Showing posts with label iraq. Show all posts
Showing posts with label iraq. Show all posts


John McCain and Obama's Trip: A Failure of Bravado

John McCain and Republicans have repeatedly criticized Barack Obama for not visiting Iraq and consulting with the military and political leaders there. Many Republican officials and conservative bloggers mocked him by starting a clock keeping track of how many days it has been since Obama last visited Iraq. These clocks have been common fixtures on Republican and conservative blogs. The Republican National Committee was the impetus behind this clock, as this quote from Chairman Robert Duncan indicates:

"Barack Obama has only visited Iraq once--and that was 871 days ago. Obama's failure to visit Iraq, listen and learn firsthand, and witness the surge's progress demonstrates weak leadership that disqualifies him from being Commander in Chief."
Even Republican vice presidential hopeful Mitt Romney blasted Obama for not visiting Iraq:
"I don’t see how a United States senator who is looking to be the nominee of his party and create policy with regards to terrorism and policy with regards to Iraq could simply avoid going to Iraq and learning about how the surge was working. I mean the surge was working. It's too bad he missed it."
Obama eventually called their bluff and scheduled a trip to Afghanistan, Iraq, the Middle East, and Europe. The McCain campaign initially minimized Obama's trip as an overseas campaign rally (after ridiculing him for not even going), and that's when the wheels came off.

In just one week, Iraqi Prime Minister Nouri Al-Maliki has come out in support of Obama's plan by saying he wants military troops to leave Iraq by 2010. President Bush is calling for a "general time horizon" regarding the future in Iraq which contradicts McCain's position of not creating "timelines." And the United States has recently sent mid-level envoys to meet with the Iranians in Switzerland, further buttressing Obama's openness to initiating dialogues with rogue nations. And as the situation in Iraq improves, the battle in Afghanistan is becoming increasingly perilous. Now it might become militarily necessary for troops to be taken out of Iraq and redeployed to Afghanistan to help stabilize the situation there. That further undercuts McCain's message of staying in Iraq until "victory" is achieved. This is all quite validating for Barack Obama while making John McCain's positions look increasingly lonely.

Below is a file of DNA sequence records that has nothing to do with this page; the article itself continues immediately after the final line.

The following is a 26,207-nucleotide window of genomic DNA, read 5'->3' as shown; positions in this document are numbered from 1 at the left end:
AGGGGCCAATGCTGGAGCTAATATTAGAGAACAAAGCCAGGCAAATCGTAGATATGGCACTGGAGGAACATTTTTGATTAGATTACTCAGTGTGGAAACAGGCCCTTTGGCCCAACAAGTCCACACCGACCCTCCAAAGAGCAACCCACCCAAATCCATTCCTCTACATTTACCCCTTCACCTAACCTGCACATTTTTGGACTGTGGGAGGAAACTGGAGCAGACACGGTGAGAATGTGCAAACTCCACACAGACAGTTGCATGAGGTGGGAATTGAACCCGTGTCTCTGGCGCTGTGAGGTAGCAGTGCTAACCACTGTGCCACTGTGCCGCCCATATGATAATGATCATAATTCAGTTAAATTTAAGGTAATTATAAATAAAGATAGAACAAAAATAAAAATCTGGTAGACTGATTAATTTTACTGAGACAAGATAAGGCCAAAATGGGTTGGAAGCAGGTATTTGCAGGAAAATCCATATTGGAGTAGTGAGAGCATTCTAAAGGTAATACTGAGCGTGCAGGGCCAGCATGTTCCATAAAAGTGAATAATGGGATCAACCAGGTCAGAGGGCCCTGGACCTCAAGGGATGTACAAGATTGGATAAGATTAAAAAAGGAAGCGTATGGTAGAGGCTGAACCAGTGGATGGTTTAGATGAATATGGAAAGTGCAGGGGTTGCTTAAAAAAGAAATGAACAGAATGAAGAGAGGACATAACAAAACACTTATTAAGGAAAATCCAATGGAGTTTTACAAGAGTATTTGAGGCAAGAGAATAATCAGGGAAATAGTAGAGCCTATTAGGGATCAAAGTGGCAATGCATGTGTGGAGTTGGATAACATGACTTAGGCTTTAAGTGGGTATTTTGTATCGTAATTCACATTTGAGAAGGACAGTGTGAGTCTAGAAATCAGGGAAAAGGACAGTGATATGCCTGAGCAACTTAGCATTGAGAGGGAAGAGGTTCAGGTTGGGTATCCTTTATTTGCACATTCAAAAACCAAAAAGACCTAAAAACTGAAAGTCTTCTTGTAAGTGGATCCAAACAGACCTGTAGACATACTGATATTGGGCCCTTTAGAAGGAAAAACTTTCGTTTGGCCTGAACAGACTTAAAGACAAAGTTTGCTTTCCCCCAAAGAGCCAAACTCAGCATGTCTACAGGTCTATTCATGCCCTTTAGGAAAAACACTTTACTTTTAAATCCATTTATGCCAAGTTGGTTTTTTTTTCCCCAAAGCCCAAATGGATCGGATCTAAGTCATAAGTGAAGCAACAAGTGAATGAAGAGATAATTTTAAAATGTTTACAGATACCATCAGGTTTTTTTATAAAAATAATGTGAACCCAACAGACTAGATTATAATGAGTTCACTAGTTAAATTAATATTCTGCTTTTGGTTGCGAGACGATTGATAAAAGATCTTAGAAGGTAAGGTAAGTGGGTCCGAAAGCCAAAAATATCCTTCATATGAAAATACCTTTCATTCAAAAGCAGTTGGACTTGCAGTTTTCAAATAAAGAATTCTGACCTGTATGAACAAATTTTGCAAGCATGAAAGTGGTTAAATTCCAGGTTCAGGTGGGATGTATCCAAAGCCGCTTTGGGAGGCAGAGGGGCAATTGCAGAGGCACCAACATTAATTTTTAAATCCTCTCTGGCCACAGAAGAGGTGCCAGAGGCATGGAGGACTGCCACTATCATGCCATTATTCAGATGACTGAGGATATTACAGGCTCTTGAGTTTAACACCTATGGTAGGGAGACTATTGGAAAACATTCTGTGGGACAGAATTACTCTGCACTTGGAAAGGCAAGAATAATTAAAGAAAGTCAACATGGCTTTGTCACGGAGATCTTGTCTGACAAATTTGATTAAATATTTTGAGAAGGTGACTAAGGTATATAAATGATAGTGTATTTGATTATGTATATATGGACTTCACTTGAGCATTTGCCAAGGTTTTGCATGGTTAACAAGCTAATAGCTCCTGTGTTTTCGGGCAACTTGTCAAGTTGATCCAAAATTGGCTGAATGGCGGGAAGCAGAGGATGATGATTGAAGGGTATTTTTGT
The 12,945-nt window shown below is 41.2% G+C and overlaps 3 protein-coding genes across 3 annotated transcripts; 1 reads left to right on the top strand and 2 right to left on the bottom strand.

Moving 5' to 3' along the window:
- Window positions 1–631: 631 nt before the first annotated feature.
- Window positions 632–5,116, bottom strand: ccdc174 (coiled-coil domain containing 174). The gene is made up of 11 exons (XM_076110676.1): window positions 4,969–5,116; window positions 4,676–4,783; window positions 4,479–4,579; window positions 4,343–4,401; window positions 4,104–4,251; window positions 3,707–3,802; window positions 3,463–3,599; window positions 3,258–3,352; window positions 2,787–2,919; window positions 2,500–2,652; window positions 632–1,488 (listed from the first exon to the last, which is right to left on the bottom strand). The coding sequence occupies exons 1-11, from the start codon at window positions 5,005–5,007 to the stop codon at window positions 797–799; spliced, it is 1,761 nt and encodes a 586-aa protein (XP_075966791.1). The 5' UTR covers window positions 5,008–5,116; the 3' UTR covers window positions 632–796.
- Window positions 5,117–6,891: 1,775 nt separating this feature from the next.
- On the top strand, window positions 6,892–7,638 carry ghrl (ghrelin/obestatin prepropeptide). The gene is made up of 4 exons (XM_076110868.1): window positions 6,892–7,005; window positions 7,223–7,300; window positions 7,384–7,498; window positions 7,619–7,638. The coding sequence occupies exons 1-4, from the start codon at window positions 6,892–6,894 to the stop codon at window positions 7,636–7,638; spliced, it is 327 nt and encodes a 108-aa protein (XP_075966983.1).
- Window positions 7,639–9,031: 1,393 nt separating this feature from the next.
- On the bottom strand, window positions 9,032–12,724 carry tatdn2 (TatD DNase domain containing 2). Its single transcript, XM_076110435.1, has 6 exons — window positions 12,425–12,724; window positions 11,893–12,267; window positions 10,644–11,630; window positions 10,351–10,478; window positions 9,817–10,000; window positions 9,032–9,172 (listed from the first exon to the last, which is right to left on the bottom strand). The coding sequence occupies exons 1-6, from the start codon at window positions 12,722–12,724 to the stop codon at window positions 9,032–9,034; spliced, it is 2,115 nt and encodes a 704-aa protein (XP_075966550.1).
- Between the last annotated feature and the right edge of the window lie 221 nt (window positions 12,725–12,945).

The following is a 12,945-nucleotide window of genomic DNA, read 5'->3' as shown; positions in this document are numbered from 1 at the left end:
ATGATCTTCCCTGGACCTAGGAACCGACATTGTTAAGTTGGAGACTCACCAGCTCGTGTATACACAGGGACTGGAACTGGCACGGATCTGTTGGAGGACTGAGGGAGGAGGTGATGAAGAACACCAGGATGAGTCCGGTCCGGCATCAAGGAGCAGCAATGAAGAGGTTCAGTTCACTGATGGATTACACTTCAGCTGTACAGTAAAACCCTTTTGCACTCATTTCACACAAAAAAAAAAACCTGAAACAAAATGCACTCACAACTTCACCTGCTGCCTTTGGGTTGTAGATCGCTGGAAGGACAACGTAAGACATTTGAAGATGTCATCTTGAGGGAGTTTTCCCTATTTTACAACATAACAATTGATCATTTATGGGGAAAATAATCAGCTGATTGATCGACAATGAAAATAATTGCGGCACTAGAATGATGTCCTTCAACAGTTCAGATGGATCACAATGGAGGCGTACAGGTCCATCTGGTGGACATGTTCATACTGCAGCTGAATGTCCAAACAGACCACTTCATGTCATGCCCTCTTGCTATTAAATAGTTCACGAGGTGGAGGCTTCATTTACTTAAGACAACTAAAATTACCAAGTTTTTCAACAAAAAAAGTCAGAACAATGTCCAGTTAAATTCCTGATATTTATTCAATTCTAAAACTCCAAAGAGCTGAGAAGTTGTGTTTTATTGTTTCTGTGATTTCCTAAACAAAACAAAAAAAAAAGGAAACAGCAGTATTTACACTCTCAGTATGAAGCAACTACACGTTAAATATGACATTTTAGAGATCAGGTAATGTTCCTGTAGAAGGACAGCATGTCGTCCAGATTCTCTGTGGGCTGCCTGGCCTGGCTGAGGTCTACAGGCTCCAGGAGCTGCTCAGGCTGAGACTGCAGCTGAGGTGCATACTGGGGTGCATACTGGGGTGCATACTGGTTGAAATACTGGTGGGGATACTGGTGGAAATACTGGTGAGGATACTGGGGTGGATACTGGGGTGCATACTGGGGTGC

Now Obama is getting favorable press coverage and gets to look presidential shaking hands with the soldiers and leaders in Iraq and Afghanistan while McCain gives press conferences with President George H.W. Bush in Maine. He even scored more political gold by making a tough basketball shot in a gym surrounded by soldiers. The Obama campaign couldn't have asked for better imagery. Even though making a basketball shot has nothing to do with one's ability to govern, Obama actually made himself look cool while perhaps subtly reminding voters of his youth--in contrast to the elder McCain. It also works against the elitist caricature because elitists don't know what to do with basketballs, much less know how to shoot them.